Dealing with disabilities

Nov. 7, 2005, midnight | By Devon Madison | 14 years, 11 months ago

Blazers cope with learning impediments


For most high school students, the word "because" is not difficult to spell. But for junior Robert Ginsberg, it would be a struggle if his second grade teacher hadn't taught him to sound it out.

Photo: Junior Robert Ginsburg is one of Blair's students that continues to succeed in school despite his disability.

Ginsberg has dyslexia, a learning disorder that impairs reading and comprehension skills. For teenagers like him, remembering how to spell simple words can be harder than doing other things. While Ginsberg can quickly solve a trigonometric equation, he still uses the technique he learned in second grade to spell the word others wouldn't think twice about writing.

Ginsberg doesn't let his dyslexia get in the way of his education. He maintains good grades in some of the hardest classes at Blair, such as AP Modern World History, even if it means getting his mom to read him the extensive AP text notes aloud, consuming hours of their day. Ginsberg still struggles with many things that kids without disabilities don't have to deal with. "Because I can't spell, the meaning of my writing sometimes gets lost in the sentence," he says.

Many students across the nation are in the same position as Ginsberg. According to IDEA Data, 26,218 children between the ages of 12 and 17 in 2003 have been diagnosed with a specific learning disability. The National Center for Education Statistics, a web site that provides public access to education survey data collected by the U.S. Department of Education, states that in 2001, 95 percent of public schools in the nation had children with learning disabilities, while only 55 percent of those schools had special hardware available to aid those students. Of the 26,000 students with disabilities, half of them don't have the right tools, hardware and accommodations that Ginsberg and other Blazers do.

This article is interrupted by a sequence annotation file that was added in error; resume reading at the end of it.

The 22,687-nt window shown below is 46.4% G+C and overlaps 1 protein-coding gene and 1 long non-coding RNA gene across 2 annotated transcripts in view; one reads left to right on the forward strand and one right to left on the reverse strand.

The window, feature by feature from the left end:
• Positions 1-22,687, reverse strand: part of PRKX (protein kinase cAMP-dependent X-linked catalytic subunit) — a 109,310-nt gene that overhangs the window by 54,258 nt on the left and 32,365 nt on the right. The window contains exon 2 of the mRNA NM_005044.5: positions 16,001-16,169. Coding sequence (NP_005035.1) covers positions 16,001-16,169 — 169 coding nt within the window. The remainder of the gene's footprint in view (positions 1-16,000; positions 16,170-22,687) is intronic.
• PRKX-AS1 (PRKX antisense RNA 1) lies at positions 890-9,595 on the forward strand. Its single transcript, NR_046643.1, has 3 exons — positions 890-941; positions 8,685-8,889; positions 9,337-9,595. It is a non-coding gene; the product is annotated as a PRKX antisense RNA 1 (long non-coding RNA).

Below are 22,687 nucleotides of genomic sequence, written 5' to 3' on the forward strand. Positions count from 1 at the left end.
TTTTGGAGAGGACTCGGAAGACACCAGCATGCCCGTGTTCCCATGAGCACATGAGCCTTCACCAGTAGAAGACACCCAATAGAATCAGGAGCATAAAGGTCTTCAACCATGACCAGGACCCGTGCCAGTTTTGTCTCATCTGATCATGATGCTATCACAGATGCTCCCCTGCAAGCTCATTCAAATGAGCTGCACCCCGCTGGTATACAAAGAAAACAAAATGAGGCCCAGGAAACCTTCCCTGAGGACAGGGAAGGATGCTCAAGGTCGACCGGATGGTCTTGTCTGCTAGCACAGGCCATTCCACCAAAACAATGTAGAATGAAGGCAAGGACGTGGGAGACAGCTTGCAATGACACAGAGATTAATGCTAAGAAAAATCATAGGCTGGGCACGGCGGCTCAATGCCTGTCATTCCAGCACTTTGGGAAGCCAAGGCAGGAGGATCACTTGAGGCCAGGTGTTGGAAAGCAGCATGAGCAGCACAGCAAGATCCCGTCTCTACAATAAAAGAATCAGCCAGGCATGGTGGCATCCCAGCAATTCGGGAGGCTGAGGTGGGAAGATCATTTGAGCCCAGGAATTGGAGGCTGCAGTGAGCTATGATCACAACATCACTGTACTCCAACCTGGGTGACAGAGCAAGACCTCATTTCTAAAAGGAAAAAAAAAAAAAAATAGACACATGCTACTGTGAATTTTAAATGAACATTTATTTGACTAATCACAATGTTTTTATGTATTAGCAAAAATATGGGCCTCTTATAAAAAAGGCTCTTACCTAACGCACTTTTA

Not only is it difficult for students to read and comprehend at the same pace as their peers, they also have to deal with criticism from their friends and classmates. Junior Maura Druhan has a learning disability that impedes her ability to understand simple skills and concepts. Druhan finds difficulty in dealing with her disabilities because she feels like she's on a different learning level than many of her friends. "I just feel like I'm not in the classes I want to be in, like honors and AP classes," she says. "I guess I want to be in the same classes as my friends."

Speech language pathologist Bonnie Curl, who specializes in the assessment, treatment and prevention of communication disorders and runs a private practice in Takoma Park, works with children with disabilities. She helps them improve their reading comprehension, reading decoding and written language skills, which she says are the most common learning disabilities. The problem with reading comprehension is not that kids can't read, but that they don't understand the passage.

"If your eyes are on the page, teachers assume you know what you're talking about," says Curl. When the weakness lies in written expression, it's likely that the student can't even write a single paragraph.

Another form of a learning disability has difficulty with reading decoding, a case where a student can't recognize a simple sentence. "They can't recognize the subject, or the verb, or any part of the sentence," Curl says. She also suggests that the most difficult part about the effects of disabilities in school is being able to participate in class. "When you're in high school you don't want people to know you can't read," she says.

Curl also talks about how not being diagnosed with a disability can affect the student psychologically. "Once a college student came home on his break and was tested for disabilities. When I told him he was severely dyslexic, he began to cry. The kid said, 'I wish someone had told me that, this whole time I thought I was stupid,'" says Curl.

Junior Eli Simon-Mishel, another Blazer with a minor learning disability, finds that, although he rarely has to use his accommodations, his classmates criticize him when he does get help. "When I take extra time on a test, my friends get annoyed because they had to turn in an unfinished test, while I get more time," Simon-Mishel says.

In spite of their disabilities, Ginsberg, Druhan and Simon-Mishel are all learning to cope in an environment as big as Blair. The three are accepted socially and have excelled academically, but they don't forget their situation.

"Dyslexia," Ginsberg says when asked what his disability is called. "But don't ask me how to spell it. I'm dyslexic, remember?"

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